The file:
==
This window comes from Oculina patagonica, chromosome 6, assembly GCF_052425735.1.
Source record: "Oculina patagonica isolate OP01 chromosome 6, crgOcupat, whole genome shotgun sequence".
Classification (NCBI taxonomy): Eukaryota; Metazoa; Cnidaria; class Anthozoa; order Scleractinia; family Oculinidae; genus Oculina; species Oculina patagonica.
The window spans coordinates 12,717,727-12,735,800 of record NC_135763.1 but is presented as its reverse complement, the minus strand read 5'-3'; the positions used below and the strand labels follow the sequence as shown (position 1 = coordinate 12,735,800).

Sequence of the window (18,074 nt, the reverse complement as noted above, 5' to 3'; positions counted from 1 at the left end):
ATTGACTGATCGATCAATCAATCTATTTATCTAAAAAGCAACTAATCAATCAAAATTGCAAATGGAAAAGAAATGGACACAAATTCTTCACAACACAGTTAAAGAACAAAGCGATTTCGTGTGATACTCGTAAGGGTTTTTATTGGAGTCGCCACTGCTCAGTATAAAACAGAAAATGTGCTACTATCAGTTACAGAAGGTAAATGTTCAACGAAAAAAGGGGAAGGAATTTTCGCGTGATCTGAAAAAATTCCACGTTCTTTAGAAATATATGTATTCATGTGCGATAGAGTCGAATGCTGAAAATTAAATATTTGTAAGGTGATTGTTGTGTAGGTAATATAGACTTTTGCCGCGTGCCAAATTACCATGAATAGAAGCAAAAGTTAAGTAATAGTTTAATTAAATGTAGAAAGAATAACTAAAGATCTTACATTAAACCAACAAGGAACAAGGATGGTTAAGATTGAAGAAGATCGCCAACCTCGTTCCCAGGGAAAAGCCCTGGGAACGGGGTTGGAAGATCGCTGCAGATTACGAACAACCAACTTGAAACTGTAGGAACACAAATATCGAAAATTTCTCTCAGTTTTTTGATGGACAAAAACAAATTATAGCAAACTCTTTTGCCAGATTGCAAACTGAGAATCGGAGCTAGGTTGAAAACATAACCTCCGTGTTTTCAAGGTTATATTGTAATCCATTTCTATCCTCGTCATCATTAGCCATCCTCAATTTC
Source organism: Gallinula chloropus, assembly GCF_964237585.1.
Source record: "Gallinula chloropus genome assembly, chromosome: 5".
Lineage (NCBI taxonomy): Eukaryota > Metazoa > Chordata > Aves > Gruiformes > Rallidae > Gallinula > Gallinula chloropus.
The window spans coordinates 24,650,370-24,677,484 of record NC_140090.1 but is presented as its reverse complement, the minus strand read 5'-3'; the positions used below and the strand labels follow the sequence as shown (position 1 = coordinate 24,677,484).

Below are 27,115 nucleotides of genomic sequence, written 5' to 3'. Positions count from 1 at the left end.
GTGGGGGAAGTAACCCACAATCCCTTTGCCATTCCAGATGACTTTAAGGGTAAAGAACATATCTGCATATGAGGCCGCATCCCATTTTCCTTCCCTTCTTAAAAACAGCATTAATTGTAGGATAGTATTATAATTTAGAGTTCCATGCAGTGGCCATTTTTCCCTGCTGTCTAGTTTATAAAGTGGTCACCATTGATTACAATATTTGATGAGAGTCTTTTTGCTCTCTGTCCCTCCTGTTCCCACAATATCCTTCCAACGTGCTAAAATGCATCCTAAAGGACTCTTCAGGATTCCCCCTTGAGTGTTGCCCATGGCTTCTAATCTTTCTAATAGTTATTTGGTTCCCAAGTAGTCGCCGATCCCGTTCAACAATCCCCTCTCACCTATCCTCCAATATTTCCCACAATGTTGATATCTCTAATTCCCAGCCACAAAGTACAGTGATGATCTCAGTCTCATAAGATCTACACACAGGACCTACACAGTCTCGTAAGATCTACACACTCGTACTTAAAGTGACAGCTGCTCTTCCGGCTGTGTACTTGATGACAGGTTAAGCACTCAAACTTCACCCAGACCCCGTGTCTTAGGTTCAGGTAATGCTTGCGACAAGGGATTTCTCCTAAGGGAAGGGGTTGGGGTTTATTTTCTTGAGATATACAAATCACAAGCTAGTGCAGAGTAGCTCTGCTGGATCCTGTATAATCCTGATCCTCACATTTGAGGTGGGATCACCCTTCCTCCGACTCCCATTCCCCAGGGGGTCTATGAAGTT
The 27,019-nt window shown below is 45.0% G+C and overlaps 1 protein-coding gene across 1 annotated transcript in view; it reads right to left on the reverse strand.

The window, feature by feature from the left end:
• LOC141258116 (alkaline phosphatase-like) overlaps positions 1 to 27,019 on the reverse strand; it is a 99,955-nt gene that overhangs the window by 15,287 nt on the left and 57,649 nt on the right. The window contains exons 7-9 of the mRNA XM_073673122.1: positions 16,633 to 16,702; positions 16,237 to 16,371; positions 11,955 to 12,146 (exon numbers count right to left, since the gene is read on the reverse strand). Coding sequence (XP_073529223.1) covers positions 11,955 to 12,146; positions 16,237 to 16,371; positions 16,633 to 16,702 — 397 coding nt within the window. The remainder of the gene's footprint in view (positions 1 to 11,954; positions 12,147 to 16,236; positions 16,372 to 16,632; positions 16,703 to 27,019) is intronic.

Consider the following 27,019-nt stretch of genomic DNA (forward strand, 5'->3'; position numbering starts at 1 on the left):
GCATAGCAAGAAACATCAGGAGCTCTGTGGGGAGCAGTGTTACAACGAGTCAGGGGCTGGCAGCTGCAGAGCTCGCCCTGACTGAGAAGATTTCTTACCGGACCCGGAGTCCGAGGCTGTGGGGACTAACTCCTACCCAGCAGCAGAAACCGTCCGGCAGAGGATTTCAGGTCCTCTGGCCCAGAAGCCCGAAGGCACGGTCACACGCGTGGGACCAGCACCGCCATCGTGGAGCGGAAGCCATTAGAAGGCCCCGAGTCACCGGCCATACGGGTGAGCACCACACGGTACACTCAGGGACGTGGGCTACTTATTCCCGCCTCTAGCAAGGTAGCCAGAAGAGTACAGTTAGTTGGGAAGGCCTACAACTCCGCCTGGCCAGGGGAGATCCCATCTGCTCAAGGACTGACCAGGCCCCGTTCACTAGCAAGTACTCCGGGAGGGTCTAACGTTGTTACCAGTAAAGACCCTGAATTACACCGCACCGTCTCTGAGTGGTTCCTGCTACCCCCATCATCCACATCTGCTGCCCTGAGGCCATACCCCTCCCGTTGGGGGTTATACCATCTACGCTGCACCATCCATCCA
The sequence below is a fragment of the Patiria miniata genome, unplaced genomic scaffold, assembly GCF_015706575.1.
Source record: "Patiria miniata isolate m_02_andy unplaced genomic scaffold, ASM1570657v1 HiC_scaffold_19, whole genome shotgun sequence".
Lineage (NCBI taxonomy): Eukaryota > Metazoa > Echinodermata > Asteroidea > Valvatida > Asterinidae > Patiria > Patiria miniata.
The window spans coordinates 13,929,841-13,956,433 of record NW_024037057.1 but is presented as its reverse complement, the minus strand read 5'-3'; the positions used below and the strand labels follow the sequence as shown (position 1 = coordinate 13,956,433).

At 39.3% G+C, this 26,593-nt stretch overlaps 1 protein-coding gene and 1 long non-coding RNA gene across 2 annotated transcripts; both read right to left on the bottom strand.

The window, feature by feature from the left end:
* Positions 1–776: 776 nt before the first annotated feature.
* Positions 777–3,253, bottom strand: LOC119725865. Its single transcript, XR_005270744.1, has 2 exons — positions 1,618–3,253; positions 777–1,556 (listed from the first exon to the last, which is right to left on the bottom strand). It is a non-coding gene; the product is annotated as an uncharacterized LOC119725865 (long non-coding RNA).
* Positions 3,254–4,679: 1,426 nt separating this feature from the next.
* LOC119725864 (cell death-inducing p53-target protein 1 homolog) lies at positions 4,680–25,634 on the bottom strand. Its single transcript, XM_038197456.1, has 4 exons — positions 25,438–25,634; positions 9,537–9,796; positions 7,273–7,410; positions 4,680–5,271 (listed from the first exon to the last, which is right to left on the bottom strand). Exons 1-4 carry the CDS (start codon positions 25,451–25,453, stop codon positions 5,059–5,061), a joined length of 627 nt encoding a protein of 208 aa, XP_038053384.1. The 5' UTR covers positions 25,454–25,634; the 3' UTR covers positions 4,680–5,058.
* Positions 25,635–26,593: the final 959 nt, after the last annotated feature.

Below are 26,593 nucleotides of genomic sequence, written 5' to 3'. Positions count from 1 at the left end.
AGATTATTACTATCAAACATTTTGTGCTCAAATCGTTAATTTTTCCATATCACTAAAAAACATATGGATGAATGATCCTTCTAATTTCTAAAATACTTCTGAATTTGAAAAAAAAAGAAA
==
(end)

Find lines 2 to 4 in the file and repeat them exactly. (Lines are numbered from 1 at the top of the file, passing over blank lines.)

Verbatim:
Source record: "Oculina patagonica isolate OP01 chromosome 6, crgOcupat, whole genome shotgun sequence".
Classification (NCBI taxonomy): Eukaryota; Metazoa; Cnidaria; class Anthozoa; order Scleractinia; family Oculinidae; genus Oculina; species Oculina patagonica.
The window spans coordinates 12,717,727-12,735,800 of record NC_135763.1 but is presented as its reverse complement, the minus strand read 5'-3'; the positions used below and the strand labels follow the sequence as shown (position 1 = coordinate 12,735,800).